I’m going to a wedding tomorrow. It ought to be fun. It damn well better be. I’m officiating.
I’ve been working on my remarks, which otherwise are called the Marriage Ceremony, and doubtless will rework them until the last minute. (This is how all my talks go.) Fortunately, both the bride and groom want it short, so the challenge is to be brief and poetic, rather than long enough to give time for the caterers to set up. And since I won’t have any Powerpoints, I won’t be able to talk for long.
The process of becoming an officiant is interesting. In California, you go to the same county office where you get marriage licenses (which, blessedly, is no longer the same palce where you go to get divorces finalized– I can see the bureaucratic sense for putting them together, but come on), show some ID and pay $75, and get an appointment as a county official for a week (in case it rains) for the purpose of marrying this specific couple. There are also a few specific things you have to say at the ceremony for it to be recognized by the state.They give you a list.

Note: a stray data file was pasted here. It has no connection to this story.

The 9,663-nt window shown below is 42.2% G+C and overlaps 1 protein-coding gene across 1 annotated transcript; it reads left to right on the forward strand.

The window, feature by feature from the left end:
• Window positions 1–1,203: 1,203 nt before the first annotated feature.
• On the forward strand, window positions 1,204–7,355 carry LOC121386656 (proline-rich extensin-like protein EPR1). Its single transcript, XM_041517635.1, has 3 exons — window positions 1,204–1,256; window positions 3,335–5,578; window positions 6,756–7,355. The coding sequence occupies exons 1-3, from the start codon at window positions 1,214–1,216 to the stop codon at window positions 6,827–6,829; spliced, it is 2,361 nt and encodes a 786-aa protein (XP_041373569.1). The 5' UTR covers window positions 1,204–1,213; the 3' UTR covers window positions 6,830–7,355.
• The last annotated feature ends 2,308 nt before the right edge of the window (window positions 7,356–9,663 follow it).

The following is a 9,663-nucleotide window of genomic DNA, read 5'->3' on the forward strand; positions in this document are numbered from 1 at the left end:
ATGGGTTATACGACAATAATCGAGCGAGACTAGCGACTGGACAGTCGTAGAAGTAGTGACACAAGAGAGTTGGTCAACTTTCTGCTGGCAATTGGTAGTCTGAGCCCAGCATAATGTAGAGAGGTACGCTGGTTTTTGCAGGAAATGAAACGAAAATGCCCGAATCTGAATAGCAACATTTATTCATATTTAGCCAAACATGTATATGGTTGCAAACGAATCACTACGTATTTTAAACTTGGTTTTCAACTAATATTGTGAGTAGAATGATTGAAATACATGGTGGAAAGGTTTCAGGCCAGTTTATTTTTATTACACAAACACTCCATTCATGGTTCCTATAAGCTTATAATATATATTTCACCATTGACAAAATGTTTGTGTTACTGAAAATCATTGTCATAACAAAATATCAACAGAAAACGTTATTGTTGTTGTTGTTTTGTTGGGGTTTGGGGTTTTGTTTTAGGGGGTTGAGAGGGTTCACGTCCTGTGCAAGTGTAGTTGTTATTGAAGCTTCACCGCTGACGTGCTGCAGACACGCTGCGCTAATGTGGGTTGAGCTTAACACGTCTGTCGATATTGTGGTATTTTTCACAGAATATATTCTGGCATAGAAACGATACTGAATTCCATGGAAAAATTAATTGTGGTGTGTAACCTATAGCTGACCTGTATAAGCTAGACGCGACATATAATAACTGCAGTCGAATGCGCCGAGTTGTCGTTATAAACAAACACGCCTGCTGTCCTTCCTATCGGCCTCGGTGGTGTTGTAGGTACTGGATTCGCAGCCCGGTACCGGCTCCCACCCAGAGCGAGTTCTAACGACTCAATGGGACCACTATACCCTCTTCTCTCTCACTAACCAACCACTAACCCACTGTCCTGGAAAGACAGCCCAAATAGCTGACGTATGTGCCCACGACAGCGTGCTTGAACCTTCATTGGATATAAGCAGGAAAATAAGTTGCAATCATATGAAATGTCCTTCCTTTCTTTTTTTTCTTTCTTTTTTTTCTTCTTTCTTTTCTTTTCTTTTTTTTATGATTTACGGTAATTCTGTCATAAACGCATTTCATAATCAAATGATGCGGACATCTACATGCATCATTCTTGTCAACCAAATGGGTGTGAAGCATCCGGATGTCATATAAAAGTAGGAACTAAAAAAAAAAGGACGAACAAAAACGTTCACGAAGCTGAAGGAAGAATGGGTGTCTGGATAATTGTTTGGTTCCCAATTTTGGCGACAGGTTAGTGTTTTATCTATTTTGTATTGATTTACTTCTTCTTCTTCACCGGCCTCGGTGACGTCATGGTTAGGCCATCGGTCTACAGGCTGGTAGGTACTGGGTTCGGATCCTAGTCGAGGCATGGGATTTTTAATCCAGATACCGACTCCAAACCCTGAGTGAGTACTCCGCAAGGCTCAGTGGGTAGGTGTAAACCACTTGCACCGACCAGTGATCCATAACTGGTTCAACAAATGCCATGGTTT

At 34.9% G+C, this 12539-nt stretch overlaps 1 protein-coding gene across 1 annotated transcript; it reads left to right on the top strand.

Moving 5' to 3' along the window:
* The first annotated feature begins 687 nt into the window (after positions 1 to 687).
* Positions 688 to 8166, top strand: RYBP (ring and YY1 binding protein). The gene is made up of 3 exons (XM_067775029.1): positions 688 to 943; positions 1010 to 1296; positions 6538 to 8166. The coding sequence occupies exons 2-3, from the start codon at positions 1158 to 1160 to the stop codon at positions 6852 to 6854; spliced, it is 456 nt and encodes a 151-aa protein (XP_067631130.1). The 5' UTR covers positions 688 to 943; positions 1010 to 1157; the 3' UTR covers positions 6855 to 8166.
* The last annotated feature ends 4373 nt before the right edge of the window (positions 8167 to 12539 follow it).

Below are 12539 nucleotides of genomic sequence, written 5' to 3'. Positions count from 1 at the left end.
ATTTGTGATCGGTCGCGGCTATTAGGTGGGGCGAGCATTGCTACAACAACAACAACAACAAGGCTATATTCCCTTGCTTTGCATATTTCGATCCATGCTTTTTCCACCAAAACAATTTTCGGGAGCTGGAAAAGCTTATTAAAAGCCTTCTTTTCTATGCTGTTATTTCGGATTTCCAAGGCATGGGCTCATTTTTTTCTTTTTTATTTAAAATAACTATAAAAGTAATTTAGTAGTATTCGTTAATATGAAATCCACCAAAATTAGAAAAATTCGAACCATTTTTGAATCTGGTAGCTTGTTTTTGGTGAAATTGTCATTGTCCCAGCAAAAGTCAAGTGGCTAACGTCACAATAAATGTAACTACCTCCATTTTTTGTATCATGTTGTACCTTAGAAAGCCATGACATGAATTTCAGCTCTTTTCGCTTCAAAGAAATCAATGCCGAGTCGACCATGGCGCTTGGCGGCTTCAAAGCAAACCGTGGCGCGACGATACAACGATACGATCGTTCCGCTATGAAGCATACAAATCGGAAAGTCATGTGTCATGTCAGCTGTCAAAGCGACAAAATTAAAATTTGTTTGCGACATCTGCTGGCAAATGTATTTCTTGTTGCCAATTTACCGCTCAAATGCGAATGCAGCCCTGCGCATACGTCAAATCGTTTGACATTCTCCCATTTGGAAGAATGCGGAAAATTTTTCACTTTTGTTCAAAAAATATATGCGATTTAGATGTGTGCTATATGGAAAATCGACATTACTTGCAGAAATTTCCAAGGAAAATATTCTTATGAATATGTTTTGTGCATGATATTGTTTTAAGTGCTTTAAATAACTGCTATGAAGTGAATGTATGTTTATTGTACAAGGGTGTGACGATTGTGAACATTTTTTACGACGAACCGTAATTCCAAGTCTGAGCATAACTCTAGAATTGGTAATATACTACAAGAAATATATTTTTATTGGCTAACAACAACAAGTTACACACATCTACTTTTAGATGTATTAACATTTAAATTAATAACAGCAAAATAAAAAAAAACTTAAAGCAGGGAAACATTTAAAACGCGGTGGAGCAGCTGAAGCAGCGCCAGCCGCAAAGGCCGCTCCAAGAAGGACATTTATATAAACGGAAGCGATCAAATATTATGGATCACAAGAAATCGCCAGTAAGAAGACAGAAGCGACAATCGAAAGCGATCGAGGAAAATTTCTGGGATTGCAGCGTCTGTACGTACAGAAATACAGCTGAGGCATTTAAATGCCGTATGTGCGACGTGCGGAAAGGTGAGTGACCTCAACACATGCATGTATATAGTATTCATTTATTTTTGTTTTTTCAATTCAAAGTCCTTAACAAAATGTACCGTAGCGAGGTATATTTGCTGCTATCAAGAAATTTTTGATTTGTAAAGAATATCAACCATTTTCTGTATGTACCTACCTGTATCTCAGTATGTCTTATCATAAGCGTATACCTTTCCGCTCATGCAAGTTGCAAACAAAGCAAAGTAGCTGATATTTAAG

My wife and I had David Hollinger officiate at our wedding. David was, without question, the person at Berkeley who I admired most both as a scholar and as a person. He’s also someone who has a great talent for public speaking, and unlike many academics, he takes religion and ceremony seriously. I knew he thought it was an honor to be asked, but at the time I didn’t realize quite how substantial a thing it is.
Funny that this would be my view now, rather than at my own wedding. But maybe I was somewhat preoccupied with being the groom.